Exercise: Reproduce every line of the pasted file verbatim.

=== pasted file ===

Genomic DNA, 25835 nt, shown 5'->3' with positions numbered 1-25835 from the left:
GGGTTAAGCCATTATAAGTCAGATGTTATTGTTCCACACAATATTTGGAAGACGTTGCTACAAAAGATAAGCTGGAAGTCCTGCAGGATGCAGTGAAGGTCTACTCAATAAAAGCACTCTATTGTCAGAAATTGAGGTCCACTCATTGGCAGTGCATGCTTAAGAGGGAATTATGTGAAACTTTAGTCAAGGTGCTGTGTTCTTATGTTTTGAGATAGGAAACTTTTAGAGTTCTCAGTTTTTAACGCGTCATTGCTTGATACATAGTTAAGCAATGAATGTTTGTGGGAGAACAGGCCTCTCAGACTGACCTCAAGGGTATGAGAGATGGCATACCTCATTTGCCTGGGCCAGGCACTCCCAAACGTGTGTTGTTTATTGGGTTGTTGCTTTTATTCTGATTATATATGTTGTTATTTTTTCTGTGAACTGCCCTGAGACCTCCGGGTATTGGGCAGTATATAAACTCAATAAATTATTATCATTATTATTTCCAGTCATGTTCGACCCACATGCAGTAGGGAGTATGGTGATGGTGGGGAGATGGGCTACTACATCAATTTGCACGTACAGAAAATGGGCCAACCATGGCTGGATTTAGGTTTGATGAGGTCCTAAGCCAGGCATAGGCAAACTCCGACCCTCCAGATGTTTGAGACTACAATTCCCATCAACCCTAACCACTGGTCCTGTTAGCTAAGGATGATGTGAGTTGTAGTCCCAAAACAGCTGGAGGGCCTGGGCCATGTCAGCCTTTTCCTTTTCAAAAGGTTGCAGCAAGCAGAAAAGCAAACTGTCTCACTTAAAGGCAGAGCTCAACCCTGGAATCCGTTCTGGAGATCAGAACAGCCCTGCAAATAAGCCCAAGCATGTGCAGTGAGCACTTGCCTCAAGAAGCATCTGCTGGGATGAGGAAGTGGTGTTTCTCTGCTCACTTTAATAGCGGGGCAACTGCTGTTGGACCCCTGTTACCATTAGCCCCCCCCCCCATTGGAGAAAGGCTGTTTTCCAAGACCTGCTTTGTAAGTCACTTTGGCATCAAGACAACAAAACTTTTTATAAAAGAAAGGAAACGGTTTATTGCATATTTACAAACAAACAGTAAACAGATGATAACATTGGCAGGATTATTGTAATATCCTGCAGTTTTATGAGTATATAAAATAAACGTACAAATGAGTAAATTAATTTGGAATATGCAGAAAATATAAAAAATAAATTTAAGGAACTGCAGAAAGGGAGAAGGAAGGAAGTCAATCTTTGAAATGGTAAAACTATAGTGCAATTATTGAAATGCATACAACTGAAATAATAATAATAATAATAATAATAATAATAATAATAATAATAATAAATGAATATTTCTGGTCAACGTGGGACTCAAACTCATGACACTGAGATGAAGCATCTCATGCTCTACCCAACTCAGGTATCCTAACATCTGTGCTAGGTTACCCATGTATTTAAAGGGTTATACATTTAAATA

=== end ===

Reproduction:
Genomic DNA, 25835 nt, shown 5'->3' with positions numbered 1-25835 from the left:
GGGTTAAGCCATTATAAGTCAGATGTTATTGTTCCACACAATATTTGGAAGACGTTGCTACAAAAGATAAGCTGGAAGTCCTGCAGGATGCAGTGAAGGTCTACTCAATAAAAGCACTCTATTGTCAGAAATTGAGGTCCACTCATTGGCAGTGCATGCTTAAGAGGGAATTATGTGAAACTTTAGTCAAGGTGCTGTGTTCTTATGTTTTGAGATAGGAAACTTTTAGAGTTCTCAGTTTTTAACGCGTCATTGCTTGATACATAGTTAAGCAATGAATGTTTGTGGGAGAACAGGCCTCTCAGACTGACCTCAAGGGTATGAGAGATGGCATACCTCATTTGCCTGGGCCAGGCACTCCCAAACGTGTGTTGTTTATTGGGTTGTTGCTTTTATTCTGATTATATATGTTGTTATTTTTTCTGTGAACTGCCCTGAGACCTCCGGGTATTGGGCAGTATATAAACTCAATAAATTATTATCATTATTATTTCCAGTCATGTTCGACCCACATGCAGTAGGGAGTATGGTGATGGTGGGGAGATGGGCTACTACATCAATTTGCACGTACAGAAAATGGGCCAACCATGGCTGGATTTAGGTTTGATGAGGTCCTAAGCCAGGCATAGGCAAACTCCGACCCTCCAGATGTTTGAGACTACAATTCCCATCAACCCTAACCACTGGTCCTGTTAGCTAAGGATGATGTGAGTTGTAGTCCCAAAACAGCTGGAGGGCCTGGGCCATGTCAGCCTTTTCCTTTTCAAAAGGTTGCAGCAAGCAGAAAAGCAAACTGTCTCACTTAAAGGCAGAGCTCAACCCTGGAATCCGTTCTGGAGATCAGAACAGCCCTGCAAATAAGCCCAAGCATGTGCAGTGAGCACTTGCCTCAAGAAGCATCTGCTGGGATGAGGAAGTGGTGTTTCTCTGCTCACTTTAATAGCGGGGCAACTGCTGTTGGACCCCTGTTACCATTAGCCCCCCCCCCCATTGGAGAAAGGCTGTTTTCCAAGACCTGCTTTGTAAGTCACTTTGGCATCAAGACAACAAAACTTTTTATAAAAGAAAGGAAACGGTTTATTGCATATTTACAAACAAACAGTAAACAGATGATAACATTGGCAGGATTATTGTAATATCCTGCAGTTTTATGAGTATATAAAATAAACGTACAAATGAGTAAATTAATTTGGAATATGCAGAAAATATAAAAAATAAATTTAAGGAACTGCAGAAAGGGAGAAGGAAGGAAGTCAATCTTTGAAATGGTAAAACTATAGTGCAATTATTGAAATGCATACAACTGAAATAATAATAATAATAATAATAATAATAATAATAATAATAATAATAAATGAATATTTCTGGTCAACGTGGGACTCAAACTCATGACACTGAGATGAAGCATCTCATGCTCTACCCAACTCAGGTATCCTAACATCTGTGCTAGGTTACCCATGTATTTAAAGGGTTATACATTTAAATA